UN Secretary-General Ban Ki-moon yesterday warned that the Korean Peninsula crisis could spiral out of control, after North Korea announced it would restart a nuclear reactor to feed its atomic weapons program.
“Nuclear threats are not a game,” Ban said, responding to a series of aggressive statements by Pyongyang that have prompted the deployment of nuclear-capable US B-52s, B-2 stealth bombers and a US destroyer to South Korea.
The North’s announcement earlier in the day that it would reopen Yongbyon reactor — its source of weapons-grade plutonium — triggered international alarm, with China voicing regret and calling for restraint.
The Korean Peninsula has been caught in a cycle of escalating tensions since the North’s nuclear test in February, which followed a long-range rocket launch in December last year.
Subsequent UN sanctions and annual South Korea-US military exercises have been used by Pyongyang to justify a wave of increasingly dire threats against Seoul and Washington, including warnings of missile strikes and nuclear war.
Ban called for calm.
“The current crisis has already gone too far,” the former South Korean foreign minister told a press conference in Andorra.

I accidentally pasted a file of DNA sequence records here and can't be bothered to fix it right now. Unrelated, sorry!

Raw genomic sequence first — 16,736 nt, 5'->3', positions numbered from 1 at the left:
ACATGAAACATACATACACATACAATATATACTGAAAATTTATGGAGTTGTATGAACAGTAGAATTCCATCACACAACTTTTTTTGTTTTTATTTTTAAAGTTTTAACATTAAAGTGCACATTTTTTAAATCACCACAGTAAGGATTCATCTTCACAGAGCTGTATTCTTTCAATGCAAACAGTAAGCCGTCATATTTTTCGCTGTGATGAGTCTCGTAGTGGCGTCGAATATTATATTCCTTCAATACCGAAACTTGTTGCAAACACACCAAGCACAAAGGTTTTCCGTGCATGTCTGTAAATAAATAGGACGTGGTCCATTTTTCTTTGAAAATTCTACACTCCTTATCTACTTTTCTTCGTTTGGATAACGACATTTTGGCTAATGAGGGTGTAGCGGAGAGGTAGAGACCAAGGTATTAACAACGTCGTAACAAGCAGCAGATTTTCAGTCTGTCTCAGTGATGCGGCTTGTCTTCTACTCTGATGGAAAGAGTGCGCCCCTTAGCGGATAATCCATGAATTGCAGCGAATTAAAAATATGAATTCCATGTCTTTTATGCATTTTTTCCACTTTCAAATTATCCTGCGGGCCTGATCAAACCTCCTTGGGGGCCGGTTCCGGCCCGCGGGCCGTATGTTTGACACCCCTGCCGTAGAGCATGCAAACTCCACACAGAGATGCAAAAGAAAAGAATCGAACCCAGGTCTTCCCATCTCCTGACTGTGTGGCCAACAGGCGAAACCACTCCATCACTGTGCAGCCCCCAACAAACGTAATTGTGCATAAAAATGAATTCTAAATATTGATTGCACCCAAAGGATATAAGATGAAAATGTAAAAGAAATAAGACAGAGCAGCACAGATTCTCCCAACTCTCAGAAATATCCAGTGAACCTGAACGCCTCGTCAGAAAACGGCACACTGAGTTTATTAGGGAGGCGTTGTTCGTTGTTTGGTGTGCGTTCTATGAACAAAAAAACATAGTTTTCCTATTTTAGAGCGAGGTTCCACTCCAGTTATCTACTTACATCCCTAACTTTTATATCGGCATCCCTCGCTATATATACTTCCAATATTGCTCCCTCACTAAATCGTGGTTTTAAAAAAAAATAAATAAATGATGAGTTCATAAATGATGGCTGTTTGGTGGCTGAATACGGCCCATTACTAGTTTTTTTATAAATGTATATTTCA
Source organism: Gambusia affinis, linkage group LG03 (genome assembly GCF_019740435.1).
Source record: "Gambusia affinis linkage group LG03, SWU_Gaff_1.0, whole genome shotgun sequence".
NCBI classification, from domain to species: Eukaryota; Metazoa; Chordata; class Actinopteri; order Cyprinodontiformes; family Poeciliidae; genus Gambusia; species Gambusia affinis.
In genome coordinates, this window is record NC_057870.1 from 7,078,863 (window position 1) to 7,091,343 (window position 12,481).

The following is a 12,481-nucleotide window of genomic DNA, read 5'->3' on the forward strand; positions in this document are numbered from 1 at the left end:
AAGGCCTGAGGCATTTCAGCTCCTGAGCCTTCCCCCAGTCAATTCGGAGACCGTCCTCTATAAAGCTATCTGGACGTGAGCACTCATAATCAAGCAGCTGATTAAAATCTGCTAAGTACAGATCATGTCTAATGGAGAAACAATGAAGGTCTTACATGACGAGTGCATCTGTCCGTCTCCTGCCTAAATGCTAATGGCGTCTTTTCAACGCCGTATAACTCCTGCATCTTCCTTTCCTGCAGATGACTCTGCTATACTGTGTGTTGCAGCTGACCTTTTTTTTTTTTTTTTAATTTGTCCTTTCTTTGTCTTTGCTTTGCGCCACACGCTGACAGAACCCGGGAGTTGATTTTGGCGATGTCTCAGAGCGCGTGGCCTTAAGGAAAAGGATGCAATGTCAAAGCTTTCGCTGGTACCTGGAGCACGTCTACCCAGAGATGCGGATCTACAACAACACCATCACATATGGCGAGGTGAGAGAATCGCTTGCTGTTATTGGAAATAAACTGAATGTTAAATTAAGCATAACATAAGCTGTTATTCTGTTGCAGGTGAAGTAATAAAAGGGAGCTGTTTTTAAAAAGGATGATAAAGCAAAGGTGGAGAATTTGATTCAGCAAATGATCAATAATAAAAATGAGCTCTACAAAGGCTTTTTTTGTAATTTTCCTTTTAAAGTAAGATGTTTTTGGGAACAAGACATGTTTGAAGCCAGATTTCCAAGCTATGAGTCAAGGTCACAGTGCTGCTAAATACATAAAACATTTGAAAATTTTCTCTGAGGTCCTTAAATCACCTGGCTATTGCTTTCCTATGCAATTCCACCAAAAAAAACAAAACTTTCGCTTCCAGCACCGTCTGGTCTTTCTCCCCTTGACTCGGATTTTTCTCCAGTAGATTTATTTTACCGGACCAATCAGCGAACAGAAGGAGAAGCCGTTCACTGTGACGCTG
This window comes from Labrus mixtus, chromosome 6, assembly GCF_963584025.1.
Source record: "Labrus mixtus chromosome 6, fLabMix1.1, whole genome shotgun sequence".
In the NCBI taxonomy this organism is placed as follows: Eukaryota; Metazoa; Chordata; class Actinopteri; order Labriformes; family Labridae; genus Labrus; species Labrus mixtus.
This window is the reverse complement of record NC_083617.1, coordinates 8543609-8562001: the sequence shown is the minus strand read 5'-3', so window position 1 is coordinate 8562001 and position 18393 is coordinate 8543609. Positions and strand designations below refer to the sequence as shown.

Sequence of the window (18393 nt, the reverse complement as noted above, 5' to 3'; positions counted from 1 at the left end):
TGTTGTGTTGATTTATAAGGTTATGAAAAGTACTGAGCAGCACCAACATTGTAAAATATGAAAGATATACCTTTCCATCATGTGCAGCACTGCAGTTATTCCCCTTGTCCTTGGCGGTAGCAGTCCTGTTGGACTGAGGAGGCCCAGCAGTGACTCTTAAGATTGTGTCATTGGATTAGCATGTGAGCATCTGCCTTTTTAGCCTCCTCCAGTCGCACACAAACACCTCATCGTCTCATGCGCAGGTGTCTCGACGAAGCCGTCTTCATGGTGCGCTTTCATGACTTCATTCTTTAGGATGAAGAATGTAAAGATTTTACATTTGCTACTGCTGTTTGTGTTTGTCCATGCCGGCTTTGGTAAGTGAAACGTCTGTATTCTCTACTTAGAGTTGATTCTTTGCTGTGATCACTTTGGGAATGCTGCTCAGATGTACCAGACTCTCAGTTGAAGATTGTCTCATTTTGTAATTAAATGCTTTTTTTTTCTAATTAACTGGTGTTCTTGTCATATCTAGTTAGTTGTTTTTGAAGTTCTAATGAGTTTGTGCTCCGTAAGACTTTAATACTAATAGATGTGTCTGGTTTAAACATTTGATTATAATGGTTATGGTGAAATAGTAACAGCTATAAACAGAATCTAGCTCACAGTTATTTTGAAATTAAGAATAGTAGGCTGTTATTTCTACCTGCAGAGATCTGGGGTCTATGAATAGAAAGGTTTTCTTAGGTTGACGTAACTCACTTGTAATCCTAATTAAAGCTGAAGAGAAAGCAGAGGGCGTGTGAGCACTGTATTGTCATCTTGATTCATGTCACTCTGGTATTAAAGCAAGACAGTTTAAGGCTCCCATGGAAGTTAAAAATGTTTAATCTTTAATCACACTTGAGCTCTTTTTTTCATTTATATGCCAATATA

“Things must begin to calm down,” he said, adding that negotiations were the only viable way forward.
Ban also said he feared an escalation in the crisis.
“I’m convinced that nobody intends to attack the DPRK [Democratic People’s Republic of Korea] because of a disagreement about its nuclear system ... however, I’m afraid that others will respond firmly to any military provocation,” he said.
A Pyongyang nuclear energy spokesman said the plans for Yongbyon would involve “readjusting and restarting” all facilities at the nuclear complex, including a uranium enrichment plant and the five-megawatt reactor.
The aim was to “bolster the nuclear armed force both in quality and quantity,” the spokesman was quoted as saying by the official KCNA news agency.
The North shut down the Yongbyon reactor in July 2007 under a six-nation aid-for-disarmament accord, and destroyed its cooling tower a year later.
Experts say it would take six months to get the reactor back up and running, after which it would be able to produce one bomb’s worth of weapons-grade plutonium a year.
Kim Yong-hyun, a North Korea expert at Seoul’s Dongguk University, said yesterday’s nuclear initiative was in a different league from the military bluster of recent weeks.
“This goes beyond mere provocation. It’s a strong, tangible move and perhaps the one that will force the US into the direct dialogue Pyongyang wants,” he said.
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